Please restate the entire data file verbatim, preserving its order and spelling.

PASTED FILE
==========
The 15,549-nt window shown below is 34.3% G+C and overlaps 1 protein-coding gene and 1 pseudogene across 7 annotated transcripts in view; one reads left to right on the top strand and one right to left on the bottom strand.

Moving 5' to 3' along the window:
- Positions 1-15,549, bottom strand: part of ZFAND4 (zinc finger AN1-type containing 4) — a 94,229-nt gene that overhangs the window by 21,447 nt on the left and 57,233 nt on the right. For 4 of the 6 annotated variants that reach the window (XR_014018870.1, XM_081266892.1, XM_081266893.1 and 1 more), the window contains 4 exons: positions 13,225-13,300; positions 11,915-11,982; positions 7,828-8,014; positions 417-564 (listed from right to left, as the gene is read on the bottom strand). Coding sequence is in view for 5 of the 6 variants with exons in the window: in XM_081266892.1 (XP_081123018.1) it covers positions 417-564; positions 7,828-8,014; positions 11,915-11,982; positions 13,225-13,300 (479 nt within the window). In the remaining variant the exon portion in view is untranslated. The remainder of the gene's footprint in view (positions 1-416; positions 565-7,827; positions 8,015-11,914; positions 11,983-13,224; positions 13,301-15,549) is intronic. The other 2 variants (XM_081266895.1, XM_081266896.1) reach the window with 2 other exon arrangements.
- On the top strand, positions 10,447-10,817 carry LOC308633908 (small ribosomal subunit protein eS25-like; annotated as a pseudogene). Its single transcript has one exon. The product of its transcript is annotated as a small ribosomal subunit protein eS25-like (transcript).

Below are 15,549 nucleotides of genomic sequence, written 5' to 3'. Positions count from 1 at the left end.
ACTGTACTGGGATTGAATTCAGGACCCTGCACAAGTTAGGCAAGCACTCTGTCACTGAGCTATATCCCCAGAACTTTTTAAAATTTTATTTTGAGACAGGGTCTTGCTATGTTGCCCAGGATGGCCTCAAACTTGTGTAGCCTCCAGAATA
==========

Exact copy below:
The 15,549-nt window shown below is 34.3% G+C and overlaps 1 protein-coding gene and 1 pseudogene across 7 annotated transcripts in view; one reads left to right on the top strand and one right to left on the bottom strand.

Moving 5' to 3' along the window:
- Positions 1-15,549, bottom strand: part of ZFAND4 (zinc finger AN1-type containing 4) — a 94,229-nt gene that overhangs the window by 21,447 nt on the left and 57,233 nt on the right. For 4 of the 6 annotated variants that reach the window (XR_014018870.1, XM_081266892.1, XM_081266893.1 and 1 more), the window contains 4 exons: positions 13,225-13,300; positions 11,915-11,982; positions 7,828-8,014; positions 417-564 (listed from right to left, as the gene is read on the bottom strand). Coding sequence is in view for 5 of the 6 variants with exons in the window: in XM_081266892.1 (XP_081123018.1) it covers positions 417-564; positions 7,828-8,014; positions 11,915-11,982; positions 13,225-13,300 (479 nt within the window). In the remaining variant the exon portion in view is untranslated. The remainder of the gene's footprint in view (positions 1-416; positions 565-7,827; positions 8,015-11,914; positions 11,983-13,224; positions 13,301-15,549) is intronic. The other 2 variants (XM_081266895.1, XM_081266896.1) reach the window with 2 other exon arrangements.
- On the top strand, positions 10,447-10,817 carry LOC308633908 (small ribosomal subunit protein eS25-like; annotated as a pseudogene). Its single transcript has one exon. The product of its transcript is annotated as a small ribosomal subunit protein eS25-like (transcript).

Below are 15,549 nucleotides of genomic sequence, written 5' to 3'. Positions count from 1 at the left end.
ACTGTACTGGGATTGAATTCAGGACCCTGCACAAGTTAGGCAAGCACTCTGTCACTGAGCTATATCCCCAGAACTTTTTAAAATTTTATTTTGAGACAGGGTCTTGCTATGTTGCCCAGGATGGCCTCAAACTTGTGTAGCCTCCAGAATA